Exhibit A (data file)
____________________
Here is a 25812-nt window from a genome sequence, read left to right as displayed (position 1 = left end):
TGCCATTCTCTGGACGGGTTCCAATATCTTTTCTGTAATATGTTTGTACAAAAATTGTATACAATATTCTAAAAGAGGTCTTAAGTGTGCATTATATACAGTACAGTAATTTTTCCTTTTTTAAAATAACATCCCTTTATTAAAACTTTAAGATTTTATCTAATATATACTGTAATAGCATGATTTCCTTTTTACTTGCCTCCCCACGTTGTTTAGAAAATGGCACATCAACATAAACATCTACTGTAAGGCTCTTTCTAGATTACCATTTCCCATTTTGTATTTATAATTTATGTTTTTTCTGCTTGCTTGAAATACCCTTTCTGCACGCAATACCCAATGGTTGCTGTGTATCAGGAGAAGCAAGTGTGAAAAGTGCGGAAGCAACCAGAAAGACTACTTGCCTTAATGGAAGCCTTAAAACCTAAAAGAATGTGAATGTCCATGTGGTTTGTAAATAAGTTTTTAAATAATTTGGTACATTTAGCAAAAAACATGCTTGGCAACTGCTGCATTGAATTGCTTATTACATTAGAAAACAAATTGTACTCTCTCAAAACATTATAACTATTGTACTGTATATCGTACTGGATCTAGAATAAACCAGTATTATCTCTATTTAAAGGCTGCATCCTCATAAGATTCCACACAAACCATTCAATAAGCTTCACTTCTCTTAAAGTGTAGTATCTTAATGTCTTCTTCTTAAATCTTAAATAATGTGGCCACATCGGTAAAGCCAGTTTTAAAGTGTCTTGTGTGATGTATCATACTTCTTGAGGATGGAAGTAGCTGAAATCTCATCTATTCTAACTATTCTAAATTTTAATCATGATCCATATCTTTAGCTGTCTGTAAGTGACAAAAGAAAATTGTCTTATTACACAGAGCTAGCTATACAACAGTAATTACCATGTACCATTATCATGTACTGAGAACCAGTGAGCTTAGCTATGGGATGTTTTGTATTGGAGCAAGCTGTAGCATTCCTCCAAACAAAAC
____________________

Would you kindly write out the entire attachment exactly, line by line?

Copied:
Here is a 25812-nt window from a genome sequence, read left to right as displayed (position 1 = left end):
TGCCATTCTCTGGACGGGTTCCAATATCTTTTCTGTAATATGTTTGTACAAAAATTGTATACAATATTCTAAAAGAGGTCTTAAGTGTGCATTATATACAGTACAGTAATTTTTCCTTTTTTAAAATAACATCCCTTTATTAAAACTTTAAGATTTTATCTAATATATACTGTAATAGCATGATTTCCTTTTTACTTGCCTCCCCACGTTGTTTAGAAAATGGCACATCAACATAAACATCTACTGTAAGGCTCTTTCTAGATTACCATTTCCCATTTTGTATTTATAATTTATGTTTTTTCTGCTTGCTTGAAATACCCTTTCTGCACGCAATACCCAATGGTTGCTGTGTATCAGGAGAAGCAAGTGTGAAAAGTGCGGAAGCAACCAGAAAGACTACTTGCCTTAATGGAAGCCTTAAAACCTAAAAGAATGTGAATGTCCATGTGGTTTGTAAATAAGTTTTTAAATAATTTGGTACATTTAGCAAAAAACATGCTTGGCAACTGCTGCATTGAATTGCTTATTACATTAGAAAACAAATTGTACTCTCTCAAAACATTATAACTATTGTACTGTATATCGTACTGGATCTAGAATAAACCAGTATTATCTCTATTTAAAGGCTGCATCCTCATAAGATTCCACACAAACCATTCAATAAGCTTCACTTCTCTTAAAGTGTAGTATCTTAATGTCTTCTTCTTAAATCTTAAATAATGTGGCCACATCGGTAAAGCCAGTTTTAAAGTGTCTTGTGTGATGTATCATACTTCTTGAGGATGGAAGTAGCTGAAATCTCATCTATTCTAACTATTCTAAATTTTAATCATGATCCATATCTTTAGCTGTCTGTAAGTGACAAAAGAAAATTGTCTTATTACACAGAGCTAGCTATACAACAGTAATTACCATGTACCATTATCATGTACTGAGAACCAGTGAGCTTAGCTATGGGATGTTTTGTATTGGAGCAAGCTGTAGCATTCCTCCAAACAAAAC